When they call and need help, help them!

Don’t be a bureaucrat and make their life tougher than it needs to be.

Be a servant leader.

# 6 Don’t Get On a Power Trip – Sometimes, in some rare cases, the Readiness NCO will get on a power trip and act like they run the unit.

Remember, it’s not YOUR unit.

You are an important part of it, but there is a chain of command in place for a reason.

Don’t get on some power trip or try to sabotage your chain of command so you can look like the stud!

Be a team player.

Final Thoughts

In summary, the ARNG Readiness NCO has a very important job of running the day-to-day operations in the unit.

It’s tough, demanding, and requires lots of hard work.

You won’t always have the glory, or get a lot of credit, but I hope you will take pride in what you do and put your best foot forward.

Your Soldiers deserve it!

On a side note, if you’ve spent any time as a Readiness NCO before, I would love to hear from you.

Please tell us about your experience by leaving a comment below.

I’d love to hear about what type of stuff you did on a daily basis, what some of your challenges were, and what you enjoyed most about the job.

Also, if you have any questions, feel free to ask and we will try to provide an answer.

Thank you.

13 thoughts on “Army AGR Readiness NCO Duties and Responsibilities”

  1. That is not correct. Any Soldier or service member is able to be recommended for an award IAW applicable regulations. Use the awards manuals to determine eligibility based on recommended award to ensure their actions merit that type of award. Submit the recommendation for processing through the appropriate channels and approving authority. If the award is shot down by anyone other than the approving authority or authorized rep, then I would seek guidance from your NCO chain. If that is the environment in which your chain of command operates towards their AGR, I would look into other options to file a grievance to address the issue. If there is a policy in affect, that contradicts current regulations for recommending, processing, and the presentation of an award to AGR separate from TPU personnel, then I would speak with an EO rep. Caution: :Good ol’ Boy” institutions tend to have poor reactions to this course of action. And there will be repercussions if that is the option you choose. But if a AGR Soldier deserves the recognition, then doing the right thing is the correct action. I think you’ll find that most Chains of Command don’t have any issues with signing their endorsement recommending an award for any Soldier as long as it is substantiated with measurable bullets.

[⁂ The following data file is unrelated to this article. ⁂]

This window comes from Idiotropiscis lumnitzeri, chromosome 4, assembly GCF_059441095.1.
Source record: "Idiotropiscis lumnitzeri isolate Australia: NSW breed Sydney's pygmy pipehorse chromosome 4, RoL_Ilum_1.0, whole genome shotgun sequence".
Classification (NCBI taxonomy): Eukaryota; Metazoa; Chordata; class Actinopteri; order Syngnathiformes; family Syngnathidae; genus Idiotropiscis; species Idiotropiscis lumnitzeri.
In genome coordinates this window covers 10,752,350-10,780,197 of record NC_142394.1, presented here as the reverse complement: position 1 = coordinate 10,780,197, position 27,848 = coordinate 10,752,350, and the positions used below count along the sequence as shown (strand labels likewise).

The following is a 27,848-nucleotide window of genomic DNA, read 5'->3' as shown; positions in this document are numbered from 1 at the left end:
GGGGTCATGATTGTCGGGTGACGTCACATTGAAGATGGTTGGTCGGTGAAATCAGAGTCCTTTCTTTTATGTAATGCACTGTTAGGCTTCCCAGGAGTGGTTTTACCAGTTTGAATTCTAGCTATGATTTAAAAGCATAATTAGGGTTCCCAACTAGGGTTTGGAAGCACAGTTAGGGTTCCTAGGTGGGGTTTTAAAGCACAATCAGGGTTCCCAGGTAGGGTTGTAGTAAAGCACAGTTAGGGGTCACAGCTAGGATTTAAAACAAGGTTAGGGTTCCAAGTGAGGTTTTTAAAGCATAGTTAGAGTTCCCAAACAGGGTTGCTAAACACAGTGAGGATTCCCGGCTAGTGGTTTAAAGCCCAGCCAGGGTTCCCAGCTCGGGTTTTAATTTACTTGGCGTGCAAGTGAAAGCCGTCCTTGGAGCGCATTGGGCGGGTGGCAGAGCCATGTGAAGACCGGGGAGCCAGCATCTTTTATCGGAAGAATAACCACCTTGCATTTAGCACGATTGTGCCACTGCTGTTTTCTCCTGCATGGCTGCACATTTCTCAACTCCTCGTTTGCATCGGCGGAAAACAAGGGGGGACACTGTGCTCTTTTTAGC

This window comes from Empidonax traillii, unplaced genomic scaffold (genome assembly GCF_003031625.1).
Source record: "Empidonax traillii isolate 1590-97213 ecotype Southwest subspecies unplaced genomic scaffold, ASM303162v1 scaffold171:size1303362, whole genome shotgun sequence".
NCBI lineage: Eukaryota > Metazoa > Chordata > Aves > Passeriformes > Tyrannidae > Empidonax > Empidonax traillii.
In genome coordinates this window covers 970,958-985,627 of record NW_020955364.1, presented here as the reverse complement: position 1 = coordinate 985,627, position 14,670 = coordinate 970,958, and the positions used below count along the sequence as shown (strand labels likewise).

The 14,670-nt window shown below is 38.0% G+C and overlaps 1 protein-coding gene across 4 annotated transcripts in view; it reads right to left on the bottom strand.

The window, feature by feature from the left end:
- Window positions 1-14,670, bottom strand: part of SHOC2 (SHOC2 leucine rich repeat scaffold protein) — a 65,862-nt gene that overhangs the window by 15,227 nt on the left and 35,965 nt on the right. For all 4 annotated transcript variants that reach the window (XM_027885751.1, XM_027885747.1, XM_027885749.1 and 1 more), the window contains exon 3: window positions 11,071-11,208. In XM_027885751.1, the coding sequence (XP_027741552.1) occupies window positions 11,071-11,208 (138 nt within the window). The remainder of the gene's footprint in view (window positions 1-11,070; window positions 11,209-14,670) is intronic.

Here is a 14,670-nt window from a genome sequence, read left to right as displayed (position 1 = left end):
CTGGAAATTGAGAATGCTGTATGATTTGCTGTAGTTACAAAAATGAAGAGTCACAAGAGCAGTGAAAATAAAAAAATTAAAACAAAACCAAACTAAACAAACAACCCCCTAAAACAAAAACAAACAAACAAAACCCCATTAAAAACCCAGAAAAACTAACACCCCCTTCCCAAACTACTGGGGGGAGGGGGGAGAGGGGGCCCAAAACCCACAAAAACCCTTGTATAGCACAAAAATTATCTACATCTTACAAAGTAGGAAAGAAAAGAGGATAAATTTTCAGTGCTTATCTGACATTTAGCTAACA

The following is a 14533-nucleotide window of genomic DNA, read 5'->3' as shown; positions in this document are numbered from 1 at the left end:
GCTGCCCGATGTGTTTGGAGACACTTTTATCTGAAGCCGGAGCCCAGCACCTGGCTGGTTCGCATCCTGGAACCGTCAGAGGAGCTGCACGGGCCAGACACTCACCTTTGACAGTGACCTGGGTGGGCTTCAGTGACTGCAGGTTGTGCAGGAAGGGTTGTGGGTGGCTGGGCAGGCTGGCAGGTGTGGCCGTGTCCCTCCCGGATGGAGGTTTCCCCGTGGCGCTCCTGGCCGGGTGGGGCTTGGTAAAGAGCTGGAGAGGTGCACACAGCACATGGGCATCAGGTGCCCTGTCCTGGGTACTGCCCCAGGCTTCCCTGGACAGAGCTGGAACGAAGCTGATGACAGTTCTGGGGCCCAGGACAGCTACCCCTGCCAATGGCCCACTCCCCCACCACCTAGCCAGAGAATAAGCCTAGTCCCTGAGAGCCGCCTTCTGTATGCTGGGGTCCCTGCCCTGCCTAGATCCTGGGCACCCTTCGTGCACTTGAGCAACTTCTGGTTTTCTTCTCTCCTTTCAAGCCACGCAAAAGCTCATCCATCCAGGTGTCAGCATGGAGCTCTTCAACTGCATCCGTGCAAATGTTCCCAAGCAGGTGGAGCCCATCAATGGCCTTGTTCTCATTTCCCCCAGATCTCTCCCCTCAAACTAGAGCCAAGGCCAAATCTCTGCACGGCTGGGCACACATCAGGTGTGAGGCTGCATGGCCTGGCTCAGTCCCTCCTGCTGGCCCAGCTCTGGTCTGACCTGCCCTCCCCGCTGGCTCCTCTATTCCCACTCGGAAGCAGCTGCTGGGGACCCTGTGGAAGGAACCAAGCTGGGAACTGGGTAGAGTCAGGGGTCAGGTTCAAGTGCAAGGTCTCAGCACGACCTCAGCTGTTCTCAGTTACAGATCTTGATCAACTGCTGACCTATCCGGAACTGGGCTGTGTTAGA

Retired Readiness NCO

  2. I would like to hear more on the topic of toxic and productive relationships between the m-day First Sergeant and the AGR Readiness NCO

  3. So, I have a question and dont know where to ask it other than here. Can a Commander have a double standard for awards for AGR personal and TPU Soldiers? Our Commnader told us that AGE only get PCS and Retierment awards? please let me know your thoughts on this? and thank you for your assistance.

    1. You are right with the double standard, but bottom line is a Soldier is entitled to an award regardless of his/her status of AGR or m-day. It is important to recognize our Soldiers, but it is commander discretion. Refer to the AR 600-8-22. No where does it state what the Commander is telling you. If you are submitting an award for someone, it could upgraded or downgraded per the commander, or the next higher recommend leader.